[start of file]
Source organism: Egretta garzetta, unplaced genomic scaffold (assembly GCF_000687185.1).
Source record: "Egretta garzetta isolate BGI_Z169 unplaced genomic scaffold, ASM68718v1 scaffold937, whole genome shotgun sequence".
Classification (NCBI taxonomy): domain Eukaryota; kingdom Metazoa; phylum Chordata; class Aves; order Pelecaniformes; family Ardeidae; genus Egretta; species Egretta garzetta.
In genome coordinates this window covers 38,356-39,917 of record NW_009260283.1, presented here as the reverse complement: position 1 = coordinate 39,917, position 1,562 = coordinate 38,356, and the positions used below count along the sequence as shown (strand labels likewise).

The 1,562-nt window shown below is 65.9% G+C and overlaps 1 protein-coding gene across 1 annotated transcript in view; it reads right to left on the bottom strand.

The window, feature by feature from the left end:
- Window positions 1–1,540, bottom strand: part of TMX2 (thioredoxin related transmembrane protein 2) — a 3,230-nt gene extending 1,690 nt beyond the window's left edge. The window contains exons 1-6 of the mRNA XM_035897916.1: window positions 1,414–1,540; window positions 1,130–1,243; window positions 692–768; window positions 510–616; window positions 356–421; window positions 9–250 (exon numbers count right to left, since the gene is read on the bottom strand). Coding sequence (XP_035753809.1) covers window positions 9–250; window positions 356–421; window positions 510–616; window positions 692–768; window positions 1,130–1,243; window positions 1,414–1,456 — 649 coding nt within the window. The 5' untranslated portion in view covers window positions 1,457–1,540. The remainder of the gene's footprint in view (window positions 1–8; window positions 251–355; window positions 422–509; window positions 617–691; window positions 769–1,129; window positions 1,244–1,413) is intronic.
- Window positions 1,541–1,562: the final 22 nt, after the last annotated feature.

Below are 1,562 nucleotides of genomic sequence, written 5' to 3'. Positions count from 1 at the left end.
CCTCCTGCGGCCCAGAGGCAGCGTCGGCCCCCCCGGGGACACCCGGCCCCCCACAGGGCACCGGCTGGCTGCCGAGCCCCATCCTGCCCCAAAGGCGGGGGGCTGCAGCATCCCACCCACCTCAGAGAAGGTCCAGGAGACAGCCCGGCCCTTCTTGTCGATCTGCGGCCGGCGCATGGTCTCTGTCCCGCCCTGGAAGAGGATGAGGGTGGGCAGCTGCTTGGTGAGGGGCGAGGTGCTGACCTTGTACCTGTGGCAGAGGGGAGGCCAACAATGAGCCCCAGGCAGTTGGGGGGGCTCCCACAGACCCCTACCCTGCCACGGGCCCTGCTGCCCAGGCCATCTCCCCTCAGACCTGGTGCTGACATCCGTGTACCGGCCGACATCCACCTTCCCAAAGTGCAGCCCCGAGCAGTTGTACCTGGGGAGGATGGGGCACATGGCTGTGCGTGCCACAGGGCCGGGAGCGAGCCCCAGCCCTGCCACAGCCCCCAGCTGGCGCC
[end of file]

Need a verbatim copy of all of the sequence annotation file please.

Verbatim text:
Source organism: Egretta garzetta, unplaced genomic scaffold (assembly GCF_000687185.1).
Source record: "Egretta garzetta isolate BGI_Z169 unplaced genomic scaffold, ASM68718v1 scaffold937, whole genome shotgun sequence".
Classification (NCBI taxonomy): domain Eukaryota; kingdom Metazoa; phylum Chordata; class Aves; order Pelecaniformes; family Ardeidae; genus Egretta; species Egretta garzetta.
In genome coordinates this window covers 38,356-39,917 of record NW_009260283.1, presented here as the reverse complement: position 1 = coordinate 39,917, position 1,562 = coordinate 38,356, and the positions used below count along the sequence as shown (strand labels likewise).

The 1,562-nt window shown below is 65.9% G+C and overlaps 1 protein-coding gene across 1 annotated transcript in view; it reads right to left on the bottom strand.

The window, feature by feature from the left end:
- Window positions 1–1,540, bottom strand: part of TMX2 (thioredoxin related transmembrane protein 2) — a 3,230-nt gene extending 1,690 nt beyond the window's left edge. The window contains exons 1-6 of the mRNA XM_035897916.1: window positions 1,414–1,540; window positions 1,130–1,243; window positions 692–768; window positions 510–616; window positions 356–421; window positions 9–250 (exon numbers count right to left, since the gene is read on the bottom strand). Coding sequence (XP_035753809.1) covers window positions 9–250; window positions 356–421; window positions 510–616; window positions 692–768; window positions 1,130–1,243; window positions 1,414–1,456 — 649 coding nt within the window. The 5' untranslated portion in view covers window positions 1,457–1,540. The remainder of the gene's footprint in view (window positions 1–8; window positions 251–355; window positions 422–509; window positions 617–691; window positions 769–1,129; window positions 1,244–1,413) is intronic.
- Window positions 1,541–1,562: the final 22 nt, after the last annotated feature.

Below are 1,562 nucleotides of genomic sequence, written 5' to 3'. Positions count from 1 at the left end.
CCTCCTGCGGCCCAGAGGCAGCGTCGGCCCCCCCGGGGACACCCGGCCCCCCACAGGGCACCGGCTGGCTGCCGAGCCCCATCCTGCCCCAAAGGCGGGGGGCTGCAGCATCCCACCCACCTCAGAGAAGGTCCAGGAGACAGCCCGGCCCTTCTTGTCGATCTGCGGCCGGCGCATGGTCTCTGTCCCGCCCTGGAAGAGGATGAGGGTGGGCAGCTGCTTGGTGAGGGGCGAGGTGCTGACCTTGTACCTGTGGCAGAGGGGAGGCCAACAATGAGCCCCAGGCAGTTGGGGGGGCTCCCACAGACCCCTACCCTGCCACGGGCCCTGCTGCCCAGGCCATCTCCCCTCAGACCTGGTGCTGACATCCGTGTACCGGCCGACATCCACCTTCCCAAAGTGCAGCCCCGAGCAGTTGTACCTGGGGAGGATGGGGCACATGGCTGTGCGTGCCACAGGGCCGGGAGCGAGCCCCAGCCCTGCCACAGCCCCCAGCTGGCGCC